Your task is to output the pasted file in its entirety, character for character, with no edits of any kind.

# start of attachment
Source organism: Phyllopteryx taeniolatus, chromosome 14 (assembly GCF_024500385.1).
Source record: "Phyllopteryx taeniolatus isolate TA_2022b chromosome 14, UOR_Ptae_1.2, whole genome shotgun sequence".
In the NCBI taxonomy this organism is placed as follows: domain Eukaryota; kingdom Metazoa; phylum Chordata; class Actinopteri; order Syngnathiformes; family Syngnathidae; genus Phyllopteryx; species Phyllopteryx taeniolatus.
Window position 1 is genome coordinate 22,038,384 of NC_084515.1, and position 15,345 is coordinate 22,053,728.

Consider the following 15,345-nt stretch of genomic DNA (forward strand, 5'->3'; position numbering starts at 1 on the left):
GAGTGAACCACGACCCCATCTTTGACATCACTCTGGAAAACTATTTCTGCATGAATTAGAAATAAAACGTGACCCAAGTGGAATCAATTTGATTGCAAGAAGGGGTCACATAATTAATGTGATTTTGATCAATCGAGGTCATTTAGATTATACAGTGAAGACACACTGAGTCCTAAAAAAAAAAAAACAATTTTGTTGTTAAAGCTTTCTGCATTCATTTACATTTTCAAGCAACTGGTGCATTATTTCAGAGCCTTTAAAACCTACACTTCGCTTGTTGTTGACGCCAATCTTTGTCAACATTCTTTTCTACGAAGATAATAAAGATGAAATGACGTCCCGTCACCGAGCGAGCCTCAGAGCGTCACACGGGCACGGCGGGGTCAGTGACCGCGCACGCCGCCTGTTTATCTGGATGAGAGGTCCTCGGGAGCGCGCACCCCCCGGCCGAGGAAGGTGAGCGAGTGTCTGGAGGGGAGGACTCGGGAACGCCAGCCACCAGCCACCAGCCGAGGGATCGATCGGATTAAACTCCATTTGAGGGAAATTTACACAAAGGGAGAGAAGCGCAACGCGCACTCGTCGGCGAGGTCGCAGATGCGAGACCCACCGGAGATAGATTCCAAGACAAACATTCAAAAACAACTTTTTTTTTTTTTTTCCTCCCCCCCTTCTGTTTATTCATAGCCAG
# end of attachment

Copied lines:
Source organism: Phyllopteryx taeniolatus, chromosome 14 (assembly GCF_024500385.1).
Source record: "Phyllopteryx taeniolatus isolate TA_2022b chromosome 14, UOR_Ptae_1.2, whole genome shotgun sequence".
In the NCBI taxonomy this organism is placed as follows: domain Eukaryota; kingdom Metazoa; phylum Chordata; class Actinopteri; order Syngnathiformes; family Syngnathidae; genus Phyllopteryx; species Phyllopteryx taeniolatus.
Window position 1 is genome coordinate 22,038,384 of NC_084515.1, and position 15,345 is coordinate 22,053,728.

Consider the following 15,345-nt stretch of genomic DNA (forward strand, 5'->3'; position numbering starts at 1 on the left):
GAGTGAACCACGACCCCATCTTTGACATCACTCTGGAAAACTATTTCTGCATGAATTAGAAATAAAACGTGACCCAAGTGGAATCAATTTGATTGCAAGAAGGGGTCACATAATTAATGTGATTTTGATCAATCGAGGTCATTTAGATTATACAGTGAAGACACACTGAGTCCTAAAAAAAAAAAAACAATTTTGTTGTTAAAGCTTTCTGCATTCATTTACATTTTCAAGCAACTGGTGCATTATTTCAGAGCCTTTAAAACCTACACTTCGCTTGTTGTTGACGCCAATCTTTGTCAACATTCTTTTCTACGAAGATAATAAAGATGAAATGACGTCCCGTCACCGAGCGAGCCTCAGAGCGTCACACGGGCACGGCGGGGTCAGTGACCGCGCACGCCGCCTGTTTATCTGGATGAGAGGTCCTCGGGAGCGCGCACCCCCCGGCCGAGGAAGGTGAGCGAGTGTCTGGAGGGGAGGACTCGGGAACGCCAGCCACCAGCCACCAGCCGAGGGATCGATCGGATTAAACTCCATTTGAGGGAAATTTACACAAAGGGAGAGAAGCGCAACGCGCACTCGTCGGCGAGGTCGCAGATGCGAGACCCACCGGAGATAGATTCCAAGACAAACATTCAAAAACAACTTTTTTTTTTTTTTTCCTCCCCCCCTTCTGTTTATTCATAGCCAG